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On the way to a slow recovery
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Does my title herald another political treatise? Well it might, because that is the message of some politicians and pundits. It is also my personal message of the moment.

I write this on Friday afternoon of a week in which I can really see light at the end of this "tunnel summer."

Now, if I am careful and don't mess up again, I should see real progress. On Monday the immobilizer on my left leg was replaced by a slightly stretchable knee brace, and the wheelchair by a rolling walker.

The home health therapist will be helping me transfer to a cane soon, but I won't be completely free of the knee brace and walker until after the next visit to the orthopedic doctor in several weeks.

Even this much freedom, however, is encouraging.

Frankly, I have become quite lazy - no cleaning, no real cooking, not accepting church or civic responsibilities. So now, I must shake my lethargy and begin to fill in some calendar dates.

Already I have been for a badly needed haircut and am planning "walkering" into church on Sunday.

I won't brag about the other events I have written on my calendar; best to wait and be sure that I can live up to those commitments.

At least I do not have much conflicting advice about the steps I should be taking to achieve this recovery, and the same cannot be said about our country's economic recovery.

There's scarcely anyone who has failed to tell President Barack Obama what he should have done, be doing, and plan to do.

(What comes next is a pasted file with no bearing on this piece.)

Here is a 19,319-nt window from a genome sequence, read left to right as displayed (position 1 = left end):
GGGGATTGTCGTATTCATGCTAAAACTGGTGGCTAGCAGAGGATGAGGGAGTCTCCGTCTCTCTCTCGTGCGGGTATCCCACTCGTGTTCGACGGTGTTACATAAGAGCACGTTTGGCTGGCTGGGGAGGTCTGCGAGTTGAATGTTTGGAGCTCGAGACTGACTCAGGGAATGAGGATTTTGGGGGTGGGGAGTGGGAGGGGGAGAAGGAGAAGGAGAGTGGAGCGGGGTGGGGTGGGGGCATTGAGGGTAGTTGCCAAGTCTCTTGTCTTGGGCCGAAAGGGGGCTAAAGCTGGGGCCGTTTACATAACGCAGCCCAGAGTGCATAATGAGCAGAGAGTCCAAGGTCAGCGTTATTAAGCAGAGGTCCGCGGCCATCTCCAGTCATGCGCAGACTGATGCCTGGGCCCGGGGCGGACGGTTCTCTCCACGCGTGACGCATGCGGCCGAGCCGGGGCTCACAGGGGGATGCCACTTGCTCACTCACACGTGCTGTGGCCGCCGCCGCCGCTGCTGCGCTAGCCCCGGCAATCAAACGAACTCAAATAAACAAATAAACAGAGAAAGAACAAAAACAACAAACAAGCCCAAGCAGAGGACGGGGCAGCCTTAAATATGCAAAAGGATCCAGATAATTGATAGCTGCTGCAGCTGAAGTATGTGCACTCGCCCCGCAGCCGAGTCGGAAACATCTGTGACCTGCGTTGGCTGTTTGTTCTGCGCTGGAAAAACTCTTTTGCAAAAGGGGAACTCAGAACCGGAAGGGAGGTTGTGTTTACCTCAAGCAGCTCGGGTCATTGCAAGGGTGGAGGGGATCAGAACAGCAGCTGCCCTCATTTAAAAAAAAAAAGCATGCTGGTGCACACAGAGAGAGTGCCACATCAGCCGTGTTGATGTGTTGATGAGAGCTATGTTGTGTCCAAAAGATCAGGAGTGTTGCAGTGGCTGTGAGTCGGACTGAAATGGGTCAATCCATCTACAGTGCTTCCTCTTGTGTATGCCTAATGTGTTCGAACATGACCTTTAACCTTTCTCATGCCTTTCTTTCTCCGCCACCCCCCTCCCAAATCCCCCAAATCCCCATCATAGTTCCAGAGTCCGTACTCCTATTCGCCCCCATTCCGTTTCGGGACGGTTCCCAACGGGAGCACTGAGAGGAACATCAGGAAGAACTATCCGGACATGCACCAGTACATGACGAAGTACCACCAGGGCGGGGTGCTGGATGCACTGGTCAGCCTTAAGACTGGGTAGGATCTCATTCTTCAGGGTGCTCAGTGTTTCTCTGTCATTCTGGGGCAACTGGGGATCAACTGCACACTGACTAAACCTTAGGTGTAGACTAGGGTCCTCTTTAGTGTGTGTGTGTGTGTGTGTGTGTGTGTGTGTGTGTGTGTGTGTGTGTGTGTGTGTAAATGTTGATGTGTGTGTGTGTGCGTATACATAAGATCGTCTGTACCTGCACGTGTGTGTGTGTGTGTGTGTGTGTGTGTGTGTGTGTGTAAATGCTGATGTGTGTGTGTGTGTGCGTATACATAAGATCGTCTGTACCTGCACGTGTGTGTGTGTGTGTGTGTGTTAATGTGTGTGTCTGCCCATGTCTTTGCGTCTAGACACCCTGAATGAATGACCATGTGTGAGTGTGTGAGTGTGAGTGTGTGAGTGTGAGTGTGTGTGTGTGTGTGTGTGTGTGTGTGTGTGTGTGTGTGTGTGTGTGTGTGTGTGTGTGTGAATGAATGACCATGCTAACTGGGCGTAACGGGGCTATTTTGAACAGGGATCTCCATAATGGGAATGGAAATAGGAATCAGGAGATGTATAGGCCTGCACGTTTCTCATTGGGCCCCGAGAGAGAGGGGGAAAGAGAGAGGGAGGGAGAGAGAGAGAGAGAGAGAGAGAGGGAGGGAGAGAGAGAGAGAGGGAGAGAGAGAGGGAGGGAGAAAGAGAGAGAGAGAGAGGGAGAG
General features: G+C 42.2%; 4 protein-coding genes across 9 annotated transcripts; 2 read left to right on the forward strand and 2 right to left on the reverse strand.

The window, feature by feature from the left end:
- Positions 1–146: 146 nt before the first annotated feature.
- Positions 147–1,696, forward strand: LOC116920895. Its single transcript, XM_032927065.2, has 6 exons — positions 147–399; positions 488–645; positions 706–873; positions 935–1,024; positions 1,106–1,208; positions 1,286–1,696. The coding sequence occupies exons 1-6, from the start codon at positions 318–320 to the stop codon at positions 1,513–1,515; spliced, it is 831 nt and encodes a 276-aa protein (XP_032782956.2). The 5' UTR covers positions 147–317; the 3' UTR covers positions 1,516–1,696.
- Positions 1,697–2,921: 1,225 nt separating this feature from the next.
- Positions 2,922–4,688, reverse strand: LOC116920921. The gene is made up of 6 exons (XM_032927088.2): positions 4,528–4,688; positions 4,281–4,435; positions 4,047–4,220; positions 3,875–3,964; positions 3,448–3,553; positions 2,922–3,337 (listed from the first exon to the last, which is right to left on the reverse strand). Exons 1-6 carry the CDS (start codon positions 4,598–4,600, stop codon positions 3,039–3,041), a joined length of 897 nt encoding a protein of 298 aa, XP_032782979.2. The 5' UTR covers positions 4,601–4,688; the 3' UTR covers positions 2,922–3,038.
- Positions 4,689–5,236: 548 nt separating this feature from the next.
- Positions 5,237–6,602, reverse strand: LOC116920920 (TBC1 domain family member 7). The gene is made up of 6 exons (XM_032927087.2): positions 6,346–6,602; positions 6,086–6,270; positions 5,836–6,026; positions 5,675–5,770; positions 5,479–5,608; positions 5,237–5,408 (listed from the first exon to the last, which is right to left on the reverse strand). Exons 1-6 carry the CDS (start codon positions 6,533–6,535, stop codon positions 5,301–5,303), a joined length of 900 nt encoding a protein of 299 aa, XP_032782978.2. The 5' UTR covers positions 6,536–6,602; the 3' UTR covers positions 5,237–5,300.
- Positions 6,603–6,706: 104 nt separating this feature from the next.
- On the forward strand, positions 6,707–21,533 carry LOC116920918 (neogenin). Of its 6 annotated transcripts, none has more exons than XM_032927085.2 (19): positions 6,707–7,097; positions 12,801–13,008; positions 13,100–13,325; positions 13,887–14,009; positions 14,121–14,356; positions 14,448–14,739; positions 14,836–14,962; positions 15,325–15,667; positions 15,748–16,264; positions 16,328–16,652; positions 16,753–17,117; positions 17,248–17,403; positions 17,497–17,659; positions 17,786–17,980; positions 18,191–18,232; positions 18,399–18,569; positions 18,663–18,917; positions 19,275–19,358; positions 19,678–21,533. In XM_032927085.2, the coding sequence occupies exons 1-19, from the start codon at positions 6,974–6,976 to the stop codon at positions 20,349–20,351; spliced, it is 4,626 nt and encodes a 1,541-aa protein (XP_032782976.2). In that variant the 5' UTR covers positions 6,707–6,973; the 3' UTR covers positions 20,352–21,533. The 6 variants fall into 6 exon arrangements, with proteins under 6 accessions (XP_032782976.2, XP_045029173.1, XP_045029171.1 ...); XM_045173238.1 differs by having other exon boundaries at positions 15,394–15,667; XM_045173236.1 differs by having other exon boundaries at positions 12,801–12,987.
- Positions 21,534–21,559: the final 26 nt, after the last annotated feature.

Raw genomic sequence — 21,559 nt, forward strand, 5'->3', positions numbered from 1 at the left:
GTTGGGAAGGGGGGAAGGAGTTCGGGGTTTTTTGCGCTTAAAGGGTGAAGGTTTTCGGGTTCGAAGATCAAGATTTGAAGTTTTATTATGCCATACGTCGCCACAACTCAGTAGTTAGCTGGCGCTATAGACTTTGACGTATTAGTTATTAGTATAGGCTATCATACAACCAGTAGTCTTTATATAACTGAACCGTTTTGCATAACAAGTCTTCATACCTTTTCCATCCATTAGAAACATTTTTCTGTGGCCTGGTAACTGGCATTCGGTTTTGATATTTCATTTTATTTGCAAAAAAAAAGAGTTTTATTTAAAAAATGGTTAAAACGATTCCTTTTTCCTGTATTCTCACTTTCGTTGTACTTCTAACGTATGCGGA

On a lesser scale, I'm sure that Gov. Nathan Deal and Commission Chairman Mike Berg have received similar pieces of advice. (I am not sure how all these advisors have accrued so much intelligence.)

Unfortunately, there seems to be little need to advise legislators on the national and state levels: All their courses appear to be set by their political agendas and they seem determined to stay the course.

Perhaps it is possible to move slowly toward economic well-being despite entrenched political positions.

Wouldn't it be a good time for capitalism to flex muscles and show strength?

Certainly, action from some quarter is needed.

Of course, I must admit that before I took the tumble that injured my leg, I was not walking briskly or climbing stairs or even rising easily from a seated position.

My back muscles had noticeably weakened as I moved into my 80's, and balance was definitely not good. So I cannot expect an instant transformation: In truth, I will still be 87, even if I walk without a cane.

Some comparison with economic recovery is obvious. We did not get into recession overnight, and we may not return robustly in exactly the same areas where earlier strengths were.

But, thankfully, my general health is good and I am trying to keep a positive attitude.

Let's pray that the same can be said for our state and nation.

Helen Taylor's column appears periodically in the Dawson Community News.